Ultimate magazine theme for WordPress.

India’s Covid-19 stimulus didn’t support demand, relief measures smaller in scale: UNCTAD


The United Nations Conference on Trade and Development (UNCTAD) on Thursday said India’s Covid-19 stimulus fell short of initial announcements leading to a lower than expected economic performance in 2020.

In its Trade and Development 2020 update, it said the relief measures adopted by India were not only much smaller in scale, but also centered on easing supply side constraints and providing liquidity support rather than aggregate demand support. UNCTAD expects India’s GDP to contract 6.9% in 2020 and grow 5% in 2021 attributing the stronger recovery projected for 2021 to the deeper-than-expected downturn in 2020.

“Moreover, restrictions to people’s movement not only severely affected incomes and consumption, they also proved largely unsuccessful in containing the spread of the virus,” the UN agency said in its report titled “Out of the frying pan … into the fire”.

As a result, it said, the fall in economic activity proved to be larger than it had envisaged in mid-2020.

“The budget for the fiscal year from April 2021 to March 2022 also points to a shift towards demand-side stimulus, with an uptick in public investment (particularly in transport infrastructure) for the coming fiscal year,” it said, added that an anticipated recovery in global demand will also help buoy the export sector through 2021.

UNCTAD said the forecasts made by the Trade and Development Report (TDR) for 2020 proved generally correct, with East Asia and Latin America doing a little better than expected but Europe, India and South Africa doing worse.

Global economy

UNCTAD said for the global economy, the overall cost of the crisis has been exorbitant with the brunt of the hit to the global economy is being felt in developing countries with limited fiscal space, tightening balance of payments constraints and inadequate international support. Moreover, while all regions will see a turnaround this year, potential downside health and economic risks could still produce slippages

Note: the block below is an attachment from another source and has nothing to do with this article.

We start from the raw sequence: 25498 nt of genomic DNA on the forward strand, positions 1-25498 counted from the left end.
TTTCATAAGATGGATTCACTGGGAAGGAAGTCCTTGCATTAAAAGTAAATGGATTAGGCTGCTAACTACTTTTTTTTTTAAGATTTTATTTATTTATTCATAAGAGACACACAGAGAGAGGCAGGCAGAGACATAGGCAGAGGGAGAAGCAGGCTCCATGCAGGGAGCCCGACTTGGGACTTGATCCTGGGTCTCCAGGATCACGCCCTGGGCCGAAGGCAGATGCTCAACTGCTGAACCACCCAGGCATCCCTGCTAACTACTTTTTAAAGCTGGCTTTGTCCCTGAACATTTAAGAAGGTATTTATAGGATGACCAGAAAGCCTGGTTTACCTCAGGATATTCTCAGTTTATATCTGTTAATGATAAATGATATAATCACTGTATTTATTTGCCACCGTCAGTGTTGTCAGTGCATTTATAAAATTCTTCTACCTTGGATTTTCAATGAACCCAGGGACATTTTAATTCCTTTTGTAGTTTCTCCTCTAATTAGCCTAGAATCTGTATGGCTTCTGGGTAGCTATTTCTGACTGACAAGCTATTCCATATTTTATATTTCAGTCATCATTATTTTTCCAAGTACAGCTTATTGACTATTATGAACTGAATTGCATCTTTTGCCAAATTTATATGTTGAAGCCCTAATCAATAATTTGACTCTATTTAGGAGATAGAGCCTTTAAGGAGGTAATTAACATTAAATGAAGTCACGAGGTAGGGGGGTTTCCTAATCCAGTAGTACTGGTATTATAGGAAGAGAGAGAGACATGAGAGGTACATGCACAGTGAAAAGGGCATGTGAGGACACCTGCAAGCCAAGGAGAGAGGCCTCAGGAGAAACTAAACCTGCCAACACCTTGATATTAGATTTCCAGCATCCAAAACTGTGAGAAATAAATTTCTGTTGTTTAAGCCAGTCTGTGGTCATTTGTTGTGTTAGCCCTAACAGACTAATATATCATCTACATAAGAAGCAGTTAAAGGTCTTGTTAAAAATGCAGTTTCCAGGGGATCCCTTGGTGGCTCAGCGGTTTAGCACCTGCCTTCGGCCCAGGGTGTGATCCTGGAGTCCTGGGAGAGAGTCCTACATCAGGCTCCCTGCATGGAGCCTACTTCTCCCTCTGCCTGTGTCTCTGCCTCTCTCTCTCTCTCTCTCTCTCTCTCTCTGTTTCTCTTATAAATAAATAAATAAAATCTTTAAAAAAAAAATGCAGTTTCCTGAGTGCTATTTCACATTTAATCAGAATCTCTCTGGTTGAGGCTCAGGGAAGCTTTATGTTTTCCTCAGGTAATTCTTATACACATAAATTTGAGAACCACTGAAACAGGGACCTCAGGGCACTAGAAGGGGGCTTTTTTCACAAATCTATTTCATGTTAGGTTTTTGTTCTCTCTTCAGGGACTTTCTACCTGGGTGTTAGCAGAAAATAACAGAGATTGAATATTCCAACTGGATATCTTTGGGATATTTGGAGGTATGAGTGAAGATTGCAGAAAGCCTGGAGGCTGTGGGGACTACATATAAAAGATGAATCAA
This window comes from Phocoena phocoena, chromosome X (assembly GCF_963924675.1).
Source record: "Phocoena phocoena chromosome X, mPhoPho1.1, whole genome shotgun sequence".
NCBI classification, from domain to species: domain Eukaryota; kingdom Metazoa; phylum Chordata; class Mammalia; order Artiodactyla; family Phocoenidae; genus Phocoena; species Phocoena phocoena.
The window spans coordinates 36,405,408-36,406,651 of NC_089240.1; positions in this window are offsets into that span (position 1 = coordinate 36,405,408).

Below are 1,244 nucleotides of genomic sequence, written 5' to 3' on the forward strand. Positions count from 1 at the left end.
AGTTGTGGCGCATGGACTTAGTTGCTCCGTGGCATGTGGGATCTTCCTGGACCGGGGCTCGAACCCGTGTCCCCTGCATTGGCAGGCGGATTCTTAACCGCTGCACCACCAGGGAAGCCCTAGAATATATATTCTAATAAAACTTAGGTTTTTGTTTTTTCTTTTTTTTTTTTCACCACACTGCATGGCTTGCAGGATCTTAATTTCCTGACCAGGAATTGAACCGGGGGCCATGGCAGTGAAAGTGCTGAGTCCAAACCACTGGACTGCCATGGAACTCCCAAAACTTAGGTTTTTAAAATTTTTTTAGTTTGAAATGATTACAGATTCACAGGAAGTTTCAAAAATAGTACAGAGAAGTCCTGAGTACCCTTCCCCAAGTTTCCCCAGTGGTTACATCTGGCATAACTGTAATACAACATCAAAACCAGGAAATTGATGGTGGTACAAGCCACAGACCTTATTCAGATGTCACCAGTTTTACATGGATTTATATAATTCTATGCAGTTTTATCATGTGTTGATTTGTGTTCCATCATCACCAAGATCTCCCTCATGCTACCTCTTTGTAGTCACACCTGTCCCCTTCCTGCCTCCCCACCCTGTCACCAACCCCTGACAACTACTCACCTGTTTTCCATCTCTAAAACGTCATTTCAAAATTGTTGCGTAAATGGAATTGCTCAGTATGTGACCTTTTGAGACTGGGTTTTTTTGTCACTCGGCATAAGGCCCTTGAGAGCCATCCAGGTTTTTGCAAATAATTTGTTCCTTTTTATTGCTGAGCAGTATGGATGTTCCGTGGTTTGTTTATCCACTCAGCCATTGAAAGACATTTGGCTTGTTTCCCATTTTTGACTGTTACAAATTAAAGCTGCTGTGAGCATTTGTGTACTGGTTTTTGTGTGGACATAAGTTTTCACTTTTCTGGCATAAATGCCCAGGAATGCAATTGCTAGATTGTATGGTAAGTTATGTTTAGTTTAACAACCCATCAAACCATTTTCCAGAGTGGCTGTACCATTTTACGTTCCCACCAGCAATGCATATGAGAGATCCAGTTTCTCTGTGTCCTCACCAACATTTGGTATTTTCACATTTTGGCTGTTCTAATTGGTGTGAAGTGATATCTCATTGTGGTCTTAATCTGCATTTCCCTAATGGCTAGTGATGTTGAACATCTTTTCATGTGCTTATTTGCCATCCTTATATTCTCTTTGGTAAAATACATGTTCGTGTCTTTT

The global economy is expected to grow 4.7% this year, faster than predicted in September (4.3%) due to a stronger recovery in the US where progress in distributing vaccines and a fresh fiscal stimulus of $1.9 trillion are expected to boost consumer spending.

However, this will still leave the global economy over $10 trillion short of where it could have been by the end of 2021 if it had stayed on the pre-pandemic trend and with persistent worries about the reality behind the rhetoric of a more resilient future.

“We now expect a 4.7% expansion, 0.6 percentage points better than our previous forecast,” UNCTAD said for 2021, hinging the more optimistic scenario on three assumptions- improved vaccination and disease containment in advanced and middle-income countries; a speedy transition from economic relief policies to recovery-policies in the largest economies of the world; and no financial crash of global significance.

As per the report, the loss of global output in 2020 with respect to the pre-pandemic trend meant destruction of income on an unprecedented scale, an estimated $5.8 trillion and with already vulnerable parts of the population bearing the brunt, at a time when better income distribution had become most urgent.

Global Gross domestic product shrank 3.9% in 2020.

“This loss will persist as even the most optimistic projections for the bounce back of growth will not cover the shortfall of income for several years,” the UN agency said and added that since global output growth is expected to slow down after 2021, particularly in the advanced economies, unless there is a determined shift in policy direction, the world economy will take more than a decade to catch up with its pre-pandemic trend.

Source link

Leave A Reply

Your email address will not be published.